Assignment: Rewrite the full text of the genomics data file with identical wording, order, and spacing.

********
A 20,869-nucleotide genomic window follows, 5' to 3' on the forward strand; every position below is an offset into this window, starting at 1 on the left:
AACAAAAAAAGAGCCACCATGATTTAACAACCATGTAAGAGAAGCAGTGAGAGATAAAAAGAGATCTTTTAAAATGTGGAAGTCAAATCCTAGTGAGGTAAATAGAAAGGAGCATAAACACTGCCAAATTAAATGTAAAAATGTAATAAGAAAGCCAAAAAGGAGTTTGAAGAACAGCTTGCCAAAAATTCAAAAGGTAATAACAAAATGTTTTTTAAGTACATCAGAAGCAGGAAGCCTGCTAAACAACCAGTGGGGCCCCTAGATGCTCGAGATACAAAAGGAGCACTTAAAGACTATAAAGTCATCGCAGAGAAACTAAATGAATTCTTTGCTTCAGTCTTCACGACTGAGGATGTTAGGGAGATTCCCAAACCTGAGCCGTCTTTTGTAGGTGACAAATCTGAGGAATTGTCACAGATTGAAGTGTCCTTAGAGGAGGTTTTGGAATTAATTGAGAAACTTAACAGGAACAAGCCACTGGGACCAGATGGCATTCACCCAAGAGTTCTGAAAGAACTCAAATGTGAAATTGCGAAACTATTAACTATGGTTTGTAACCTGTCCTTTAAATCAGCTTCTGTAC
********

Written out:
A 20,869-nucleotide genomic window follows, 5' to 3' on the forward strand; every position below is an offset into this window, starting at 1 on the left:
AACAAAAAAAGAGCCACCATGATTTAACAACCATGTAAGAGAAGCAGTGAGAGATAAAAAGAGATCTTTTAAAATGTGGAAGTCAAATCCTAGTGAGGTAAATAGAAAGGAGCATAAACACTGCCAAATTAAATGTAAAAATGTAATAAGAAAGCCAAAAAGGAGTTTGAAGAACAGCTTGCCAAAAATTCAAAAGGTAATAACAAAATGTTTTTTAAGTACATCAGAAGCAGGAAGCCTGCTAAACAACCAGTGGGGCCCCTAGATGCTCGAGATACAAAAGGAGCACTTAAAGACTATAAAGTCATCGCAGAGAAACTAAATGAATTCTTTGCTTCAGTCTTCACGACTGAGGATGTTAGGGAGATTCCCAAACCTGAGCCGTCTTTTGTAGGTGACAAATCTGAGGAATTGTCACAGATTGAAGTGTCCTTAGAGGAGGTTTTGGAATTAATTGAGAAACTTAACAGGAACAAGCCACTGGGACCAGATGGCATTCACCCAAGAGTTCTGAAAGAACTCAAATGTGAAATTGCGAAACTATTAACTATGGTTTGTAACCTGTCCTTTAAATCAGCTTCTGTAC